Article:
Romulo Gallegos was deposed in 1948, the same year that General Perez Jimenez established a military dictatorship. From 1949 to 1952, once free rein had been granted to immigrants (albeit to strengthen its own agenda), the government banned foreigners: obstructing democracy for tyranny.


Italian immigrants leaving their country to travel to Venezuela [Photo] - Prodavinci
Italian immigrants leaving their country to travel to Venezuela [Photo] - Prodavinci

Many Italians arrived, with only a visitor's visa, in La Guaira, Caracas, and Valencia. By 1954, the conditions for entering the country were set: people had to be under the age of 35, have a certificate of good conduct, and have a certificate of good health.


The Italians were heavily involved in the implementation of Perez Jimenez's new national ideal; helping to produce extensive road, industrial, hospital, housing, agricultural, and tourist complexes. However, with the increasing number of employees looking for work, wages fell. The Italians, with little support in their new home, accepted work for any price, whether the conditions were inhumane or dangerous. In 1957, the newspaper La Voce d'Italia published a bulletin of deaths owing to the lack of workplace safety standards.

There were also instances of xenophobia against Italian immigrants, shortly before Perez Jimenez was overthrown in 1958. With the turning tide of politics, many immigrants made the choice to return to their home nation, however, only 2,400 of the 170,000 Italians left Venezuela.


The Italian government recognized the new Venezuelan government on January 28, 1958, making it the first European country to do so. On February 2, the Venezuelan Foreign Minister Oscar Garcia Velutini praised the Italian's generosity, stating that Italy had supplied the largest immigration flow to Venezuela and that its citizens would be allowed to resume their usual activities in a friendly and peaceful environment.

The country's economic and social situation necessitated a retreat in immigration policy, in 1959; from then on, the migratory strategy was focused on selectivity. Slowly, the open-door policy closed, until 1961, when the constitution invalidated immigration policies for population and agricultural growth. In 1961, the Venezuelan census recorded that 121,733 Italians resided in Venezuela, which accounted for 23% of the country's foreign population. The central region had 63% of Italian migrants, the valley had 17%, the east had 7%, and the Andean region had 5%. In response, the government began allowing family members of residents and contract workers to enter the country, on a case-by-case basis; this policy, backed by the new Agrarian Reform Law, allowed Italian families to reunite, which boosted the country's rapidly growing population to its peak number, in 1971.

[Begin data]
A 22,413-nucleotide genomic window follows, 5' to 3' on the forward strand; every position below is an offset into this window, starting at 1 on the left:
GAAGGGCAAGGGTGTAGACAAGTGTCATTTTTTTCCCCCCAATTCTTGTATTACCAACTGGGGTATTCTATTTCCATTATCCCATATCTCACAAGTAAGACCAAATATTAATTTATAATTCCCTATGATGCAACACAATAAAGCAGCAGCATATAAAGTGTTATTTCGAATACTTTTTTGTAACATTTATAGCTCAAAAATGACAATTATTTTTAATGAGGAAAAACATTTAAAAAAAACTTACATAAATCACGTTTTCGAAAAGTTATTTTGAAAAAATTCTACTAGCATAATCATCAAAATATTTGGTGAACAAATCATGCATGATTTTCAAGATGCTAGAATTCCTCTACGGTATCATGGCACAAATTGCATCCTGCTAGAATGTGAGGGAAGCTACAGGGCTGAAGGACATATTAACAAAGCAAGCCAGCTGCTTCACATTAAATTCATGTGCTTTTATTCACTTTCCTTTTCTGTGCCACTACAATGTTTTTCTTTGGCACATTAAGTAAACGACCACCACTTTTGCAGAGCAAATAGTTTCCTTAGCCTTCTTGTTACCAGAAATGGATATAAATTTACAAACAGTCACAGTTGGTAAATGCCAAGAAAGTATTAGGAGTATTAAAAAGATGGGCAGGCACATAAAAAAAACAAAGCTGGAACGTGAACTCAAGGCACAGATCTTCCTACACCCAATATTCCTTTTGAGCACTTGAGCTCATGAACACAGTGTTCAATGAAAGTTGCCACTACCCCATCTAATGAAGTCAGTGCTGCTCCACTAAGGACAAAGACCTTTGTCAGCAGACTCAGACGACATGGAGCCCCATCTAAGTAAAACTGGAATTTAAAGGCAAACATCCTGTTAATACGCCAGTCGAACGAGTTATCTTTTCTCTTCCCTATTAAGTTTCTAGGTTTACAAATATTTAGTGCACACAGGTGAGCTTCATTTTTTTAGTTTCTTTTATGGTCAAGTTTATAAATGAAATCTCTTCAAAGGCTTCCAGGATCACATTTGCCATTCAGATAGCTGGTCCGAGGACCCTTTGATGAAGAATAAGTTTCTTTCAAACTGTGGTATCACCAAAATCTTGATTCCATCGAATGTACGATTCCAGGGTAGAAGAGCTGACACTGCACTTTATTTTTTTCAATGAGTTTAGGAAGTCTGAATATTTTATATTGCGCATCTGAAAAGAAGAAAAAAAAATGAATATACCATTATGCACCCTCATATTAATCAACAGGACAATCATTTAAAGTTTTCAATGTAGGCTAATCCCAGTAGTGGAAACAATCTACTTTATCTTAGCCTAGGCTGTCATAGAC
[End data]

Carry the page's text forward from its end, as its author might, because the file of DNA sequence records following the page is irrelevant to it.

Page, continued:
Caracas urbanization in 1950s [Photo] - Shutterstock
Caracas urbanization in 1950s [Photo] - Shutterstock

Only Spanish immigration outnumbered Italian immigration in Venezuela. By 1961, around one third of the Italian immigrants who had landed in Venezuela had gone. There are many reasons that one in five Italians moved to Venezuela between 1945 and 1961: they could gain work and successfully integrate into Venezuelan life. Italians had gradually established roots in the Venezuela, and their presence was felt deeply throughout the country.


 

References

  • Cunill Grau, P. (2000). Italian Presence in Modern Venezuela: Socioeconomic Dimension and Geo-cultural Changes. Universidad Centralde Venezuela.

  • Berglund, S. (2020). Italian Immigration in Venezuela: A Story Still Untold vol.8 (Vol. 8). University Central de Venezuela.

  • Bafile, M. (1990). Sons of immigrants and the Venezuelan economic model: the Italo-Venezuelan case (First edition), Caracas, Venezuela. National Academy of Economic Science.

  • Davis, A. (2005). Italy in the heart of Venezuela (First edition). Caracas, Venezuela. Uno Creaciones.

  • Filippi, A. (1994). Italy in Venezuela: Italy and Italians along with the Venezuelan nationality. Caracas, Venezuela. Monte Avila Latin-American Editors, Embassy of Italy in Venezuela.


Image references

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Federica Panico